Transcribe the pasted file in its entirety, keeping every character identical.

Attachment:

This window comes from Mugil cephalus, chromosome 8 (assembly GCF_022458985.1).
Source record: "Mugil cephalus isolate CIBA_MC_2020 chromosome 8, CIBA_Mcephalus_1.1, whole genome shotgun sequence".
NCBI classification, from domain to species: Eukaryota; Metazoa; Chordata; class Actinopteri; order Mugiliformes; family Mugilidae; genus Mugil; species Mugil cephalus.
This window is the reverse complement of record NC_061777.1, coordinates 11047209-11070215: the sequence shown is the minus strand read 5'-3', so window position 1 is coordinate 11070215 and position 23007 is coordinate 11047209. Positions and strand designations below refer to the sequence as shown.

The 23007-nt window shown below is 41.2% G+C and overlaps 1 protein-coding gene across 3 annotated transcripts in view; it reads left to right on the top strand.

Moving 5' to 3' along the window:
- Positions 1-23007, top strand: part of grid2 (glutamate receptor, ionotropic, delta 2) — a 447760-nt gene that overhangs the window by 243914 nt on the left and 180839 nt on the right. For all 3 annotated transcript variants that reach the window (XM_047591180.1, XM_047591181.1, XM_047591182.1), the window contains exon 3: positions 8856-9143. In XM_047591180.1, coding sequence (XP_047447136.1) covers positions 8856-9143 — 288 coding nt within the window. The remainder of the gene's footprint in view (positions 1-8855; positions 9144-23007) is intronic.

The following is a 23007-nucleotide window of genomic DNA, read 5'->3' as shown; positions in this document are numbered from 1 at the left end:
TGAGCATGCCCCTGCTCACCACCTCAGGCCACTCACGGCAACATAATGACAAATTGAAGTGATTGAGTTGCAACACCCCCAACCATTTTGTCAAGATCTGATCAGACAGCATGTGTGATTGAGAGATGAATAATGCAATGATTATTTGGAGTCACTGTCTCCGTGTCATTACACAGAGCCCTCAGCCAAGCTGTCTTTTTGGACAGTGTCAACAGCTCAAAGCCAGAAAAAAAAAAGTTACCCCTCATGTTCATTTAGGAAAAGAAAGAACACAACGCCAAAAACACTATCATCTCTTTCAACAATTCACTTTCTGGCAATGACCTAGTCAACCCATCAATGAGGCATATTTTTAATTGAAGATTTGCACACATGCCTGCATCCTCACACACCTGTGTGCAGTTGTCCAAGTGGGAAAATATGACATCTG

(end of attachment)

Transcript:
This window comes from Mugil cephalus, chromosome 8 (assembly GCF_022458985.1).
Source record: "Mugil cephalus isolate CIBA_MC_2020 chromosome 8, CIBA_Mcephalus_1.1, whole genome shotgun sequence".
NCBI classification, from domain to species: Eukaryota; Metazoa; Chordata; class Actinopteri; order Mugiliformes; family Mugilidae; genus Mugil; species Mugil cephalus.
This window is the reverse complement of record NC_061777.1, coordinates 11047209-11070215: the sequence shown is the minus strand read 5'-3', so window position 1 is coordinate 11070215 and position 23007 is coordinate 11047209. Positions and strand designations below refer to the sequence as shown.

The 23007-nt window shown below is 41.2% G+C and overlaps 1 protein-coding gene across 3 annotated transcripts in view; it reads left to right on the top strand.

Moving 5' to 3' along the window:
- Positions 1-23007, top strand: part of grid2 (glutamate receptor, ionotropic, delta 2) — a 447760-nt gene that overhangs the window by 243914 nt on the left and 180839 nt on the right. For all 3 annotated transcript variants that reach the window (XM_047591180.1, XM_047591181.1, XM_047591182.1), the window contains exon 3: positions 8856-9143. In XM_047591180.1, coding sequence (XP_047447136.1) covers positions 8856-9143 — 288 coding nt within the window. The remainder of the gene's footprint in view (positions 1-8855; positions 9144-23007) is intronic.

The following is a 23007-nucleotide window of genomic DNA, read 5'->3' as shown; positions in this document are numbered from 1 at the left end:
TGAGCATGCCCCTGCTCACCACCTCAGGCCACTCACGGCAACATAATGACAAATTGAAGTGATTGAGTTGCAACACCCCCAACCATTTTGTCAAGATCTGATCAGACAGCATGTGTGATTGAGAGATGAATAATGCAATGATTATTTGGAGTCACTGTCTCCGTGTCATTACACAGAGCCCTCAGCCAAGCTGTCTTTTTGGACAGTGTCAACAGCTCAAAGCCAGAAAAAAAAAAGTTACCCCTCATGTTCATTTAGGAAAAGAAAGAACACAACGCCAAAAACACTATCATCTCTTTCAACAATTCACTTTCTGGCAATGACCTAGTCAACCCATCAATGAGGCATATTTTTAATTGAAGATTTGCACACATGCCTGCATCCTCACACACCTGTGTGCAGTTGTCCAAGTGGGAAAATATGACATCTG